Thursday, November 7, 2013

The View from the Hill

My two favorite writers are George Orwell and Albert Camus. Orwell was born in 1903 and Camus a decade later, in fact a hundred tears ago today.(1) There are a few interesting similarities between them. Both were born in colonies, outposts of empire: Orwell in British India and Camus in French Algeria. Both were teachers for s short time, long enough to learn that they hated the job. Both were Leftists who tried to avoid its orthodoxies. Both contracted tuberculosis - Camus was cured, but the disease killed Orwell. Both created striking parables on totalitarianism, The Plague in 1947 and Nineteen Eighty-Four in 1949. And both of them died at the age of 46.

Because I encountered him when I was a very young man, Camus has been with me the longest time, and I think I cherish him more because of this. Through the years, the truth in his writings has been continually confimed: "Le monde est beau, et hors de lui, point de salut." (The world is beautiful, and there is no salvation beyond it.) Despite having lived - so far - nine years longer than he, these words seem to me more true than ever.

His seminal, and central essay was The Myth of Sisyphus, published in 1942 concurrent with his first brilliantly serious and sensuous novel, The Stranger (2). Jean-Paul Sartre, who had been a mentor for Camus, was critical of the essay because of its lack of philosophical rigor. Sartre may have been a better philosopher, but Camus was by far the better artist. Sisyphus is a fascinating treatise because of its highly imaginative, personal and emotional content.

It was this work, with its metaphor of a contented - even a happy - Sisyphus fulfilling his Sisyphean task of pushing a giant rock to the top of a hill, only to watch as it rolls all the way back down to the bottom, that introduced to literature Camus's concept of the Absurd, insisting that all human endeavors are ultimately as fruitless and profitless. "The gods had condemned Sisyphus to ceaselessly rolling a rock to the top of a mountain, whence the stone would fall back of its own weight. They had thought with some reason that there is no more dreadful punishment than futile and hopeless labor."

Faced with knowledge of the futility of his life, Man must inevitably contemplate suicide. "There is but one truly serious philosophical problem and that is suicide." Camus himself had attempted suicide. "At any street corner the feeling of absurdity can strike any man in the face." How can he possibly be happy, knowing what he knows of the futility and hopelessness of his life? What would stop someone from suicide if he possessed such knowledge? Even thus punished for eternity by the Gods, Sisyphus's triumph lies in his rebellion - his refusal to be damned by his labors. "But in the end one needs more courage to live than to kill oneself." Camus concludes in his essay that, even if this tedious effort is his only reality, the condition of being a man, he must accept it, embrace it, ceaselessly throw himself into the effort. "What is happiness except the simple harmony between a man and the life he leads?"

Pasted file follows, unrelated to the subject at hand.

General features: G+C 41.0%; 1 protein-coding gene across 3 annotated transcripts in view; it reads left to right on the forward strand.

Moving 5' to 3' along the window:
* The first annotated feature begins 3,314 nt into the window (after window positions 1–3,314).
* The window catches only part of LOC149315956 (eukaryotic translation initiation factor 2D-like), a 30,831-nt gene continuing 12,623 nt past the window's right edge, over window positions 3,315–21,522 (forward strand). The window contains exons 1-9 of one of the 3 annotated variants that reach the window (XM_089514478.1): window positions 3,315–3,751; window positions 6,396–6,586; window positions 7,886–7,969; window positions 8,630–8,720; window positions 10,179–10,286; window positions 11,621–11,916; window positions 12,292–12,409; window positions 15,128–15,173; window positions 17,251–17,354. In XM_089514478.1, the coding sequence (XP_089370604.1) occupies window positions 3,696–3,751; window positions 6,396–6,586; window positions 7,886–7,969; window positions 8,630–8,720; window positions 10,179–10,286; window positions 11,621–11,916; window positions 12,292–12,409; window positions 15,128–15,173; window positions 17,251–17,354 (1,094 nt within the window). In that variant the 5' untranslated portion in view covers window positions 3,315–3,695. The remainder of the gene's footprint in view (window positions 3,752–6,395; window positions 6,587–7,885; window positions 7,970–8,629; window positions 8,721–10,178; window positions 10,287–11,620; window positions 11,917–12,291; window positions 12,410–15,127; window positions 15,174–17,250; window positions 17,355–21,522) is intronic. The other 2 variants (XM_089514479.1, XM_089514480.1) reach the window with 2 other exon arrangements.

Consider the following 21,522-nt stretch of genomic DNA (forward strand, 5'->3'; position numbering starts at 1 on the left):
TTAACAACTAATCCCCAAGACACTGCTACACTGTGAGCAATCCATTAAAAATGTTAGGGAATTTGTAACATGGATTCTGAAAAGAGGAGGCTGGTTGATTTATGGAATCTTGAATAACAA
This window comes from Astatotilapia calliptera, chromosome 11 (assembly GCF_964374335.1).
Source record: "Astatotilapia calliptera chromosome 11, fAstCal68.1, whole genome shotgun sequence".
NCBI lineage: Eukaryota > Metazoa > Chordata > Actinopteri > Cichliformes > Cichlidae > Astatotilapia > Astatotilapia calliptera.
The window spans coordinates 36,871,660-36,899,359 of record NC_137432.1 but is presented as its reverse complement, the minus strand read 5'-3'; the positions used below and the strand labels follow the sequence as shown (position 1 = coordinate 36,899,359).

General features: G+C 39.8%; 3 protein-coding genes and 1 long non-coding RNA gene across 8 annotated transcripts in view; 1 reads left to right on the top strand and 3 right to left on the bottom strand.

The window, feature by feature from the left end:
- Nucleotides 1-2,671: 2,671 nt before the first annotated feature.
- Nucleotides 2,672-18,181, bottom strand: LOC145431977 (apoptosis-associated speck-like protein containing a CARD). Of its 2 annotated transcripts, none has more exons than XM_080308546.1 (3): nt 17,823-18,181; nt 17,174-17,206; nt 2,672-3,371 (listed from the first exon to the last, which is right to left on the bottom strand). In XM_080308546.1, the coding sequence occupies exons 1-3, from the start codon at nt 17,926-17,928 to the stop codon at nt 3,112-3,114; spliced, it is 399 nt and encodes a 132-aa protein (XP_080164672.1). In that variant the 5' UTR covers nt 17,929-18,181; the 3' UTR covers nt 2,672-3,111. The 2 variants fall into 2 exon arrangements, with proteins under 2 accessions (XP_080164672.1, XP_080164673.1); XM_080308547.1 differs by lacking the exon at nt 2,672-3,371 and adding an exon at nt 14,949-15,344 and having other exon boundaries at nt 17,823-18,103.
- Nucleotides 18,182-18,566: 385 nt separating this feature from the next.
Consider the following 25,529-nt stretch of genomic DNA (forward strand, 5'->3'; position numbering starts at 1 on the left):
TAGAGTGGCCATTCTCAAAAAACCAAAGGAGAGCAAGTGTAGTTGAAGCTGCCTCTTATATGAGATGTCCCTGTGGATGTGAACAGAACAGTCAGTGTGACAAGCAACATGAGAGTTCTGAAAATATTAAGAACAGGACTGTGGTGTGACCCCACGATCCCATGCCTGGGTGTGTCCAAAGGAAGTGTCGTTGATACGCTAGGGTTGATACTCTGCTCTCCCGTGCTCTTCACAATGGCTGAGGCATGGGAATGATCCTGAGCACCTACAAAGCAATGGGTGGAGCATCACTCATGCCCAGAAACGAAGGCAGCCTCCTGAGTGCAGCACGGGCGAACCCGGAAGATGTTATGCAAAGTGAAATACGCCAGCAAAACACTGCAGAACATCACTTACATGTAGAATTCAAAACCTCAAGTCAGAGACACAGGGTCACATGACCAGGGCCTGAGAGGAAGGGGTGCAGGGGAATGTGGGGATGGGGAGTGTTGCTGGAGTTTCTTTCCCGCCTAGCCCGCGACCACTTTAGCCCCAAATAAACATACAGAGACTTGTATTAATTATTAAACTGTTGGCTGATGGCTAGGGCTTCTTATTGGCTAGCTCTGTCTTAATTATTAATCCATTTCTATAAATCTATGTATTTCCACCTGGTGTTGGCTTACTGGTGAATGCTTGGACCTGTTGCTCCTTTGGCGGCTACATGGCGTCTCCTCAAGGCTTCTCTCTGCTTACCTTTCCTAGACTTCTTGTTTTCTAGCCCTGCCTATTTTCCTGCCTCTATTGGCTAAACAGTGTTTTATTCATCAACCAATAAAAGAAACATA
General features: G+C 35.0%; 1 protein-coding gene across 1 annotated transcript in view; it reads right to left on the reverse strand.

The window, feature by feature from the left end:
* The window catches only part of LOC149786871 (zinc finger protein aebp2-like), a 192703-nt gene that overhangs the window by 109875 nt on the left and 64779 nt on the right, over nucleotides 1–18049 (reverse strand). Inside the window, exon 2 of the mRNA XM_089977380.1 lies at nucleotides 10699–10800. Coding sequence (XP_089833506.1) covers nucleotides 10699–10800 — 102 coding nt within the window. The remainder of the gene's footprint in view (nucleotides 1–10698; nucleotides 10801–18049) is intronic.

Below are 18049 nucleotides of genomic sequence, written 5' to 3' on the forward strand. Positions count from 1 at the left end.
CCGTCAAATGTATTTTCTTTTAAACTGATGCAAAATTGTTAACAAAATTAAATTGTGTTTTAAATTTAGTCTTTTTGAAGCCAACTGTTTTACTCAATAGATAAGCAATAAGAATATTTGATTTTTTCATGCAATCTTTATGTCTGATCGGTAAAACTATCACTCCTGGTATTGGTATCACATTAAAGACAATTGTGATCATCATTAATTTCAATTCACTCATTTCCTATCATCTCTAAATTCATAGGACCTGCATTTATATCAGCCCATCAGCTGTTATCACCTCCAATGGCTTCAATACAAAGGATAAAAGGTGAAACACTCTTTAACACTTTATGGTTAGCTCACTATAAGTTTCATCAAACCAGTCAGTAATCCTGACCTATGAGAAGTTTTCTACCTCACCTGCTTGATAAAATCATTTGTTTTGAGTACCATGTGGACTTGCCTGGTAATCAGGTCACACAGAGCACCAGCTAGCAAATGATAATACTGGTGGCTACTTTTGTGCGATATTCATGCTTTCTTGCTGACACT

"I leave Sisyphus at the foot of the mountain. One always finds one's burden again. But Sisyphus teaches the higher fidelity that negates the gods and raises rocks. He too concludes that all is well. This universe henceforth without a master seems to him neither sterile nor futile. Each atom of that stone, each mineral flake of that night-filled mountain, in itself, forms a world. The struggle itself towards the heights is enough to fill a man's heart. One must imagine Sisyphus happy."

The image that Camus leaves us with is indelible: Sisyphus on the hilltop, turning to descend down the hill to where the rock - his rock - has rolled once again. Is it a faint smile I see on his shadowy face? "In the midst of winter, I found there was, within me, an invincible summer. And that makes me happy. For it says that no matter how hard the world pushes against me, within me, there’s something stronger – something better, pushing right back."

For me, this is Camus's greatest achievement - making words and abstract concepts into flesh. "In the beginning was the Word," the gospel of John begins. "And the word was made flesh." And it's what distinguishes Camus the artist from Camus the philosopher. It is only because they convince one as works of art that his most philosophical essays live on.

(1) My father was born the same year, on March 13. 3-13-13. Needlessly to say, my father was a gambler all his life.
(2) The word "stranger" is a better equivalent to the French l'√Čtranger than "outsider," which is also gauche.

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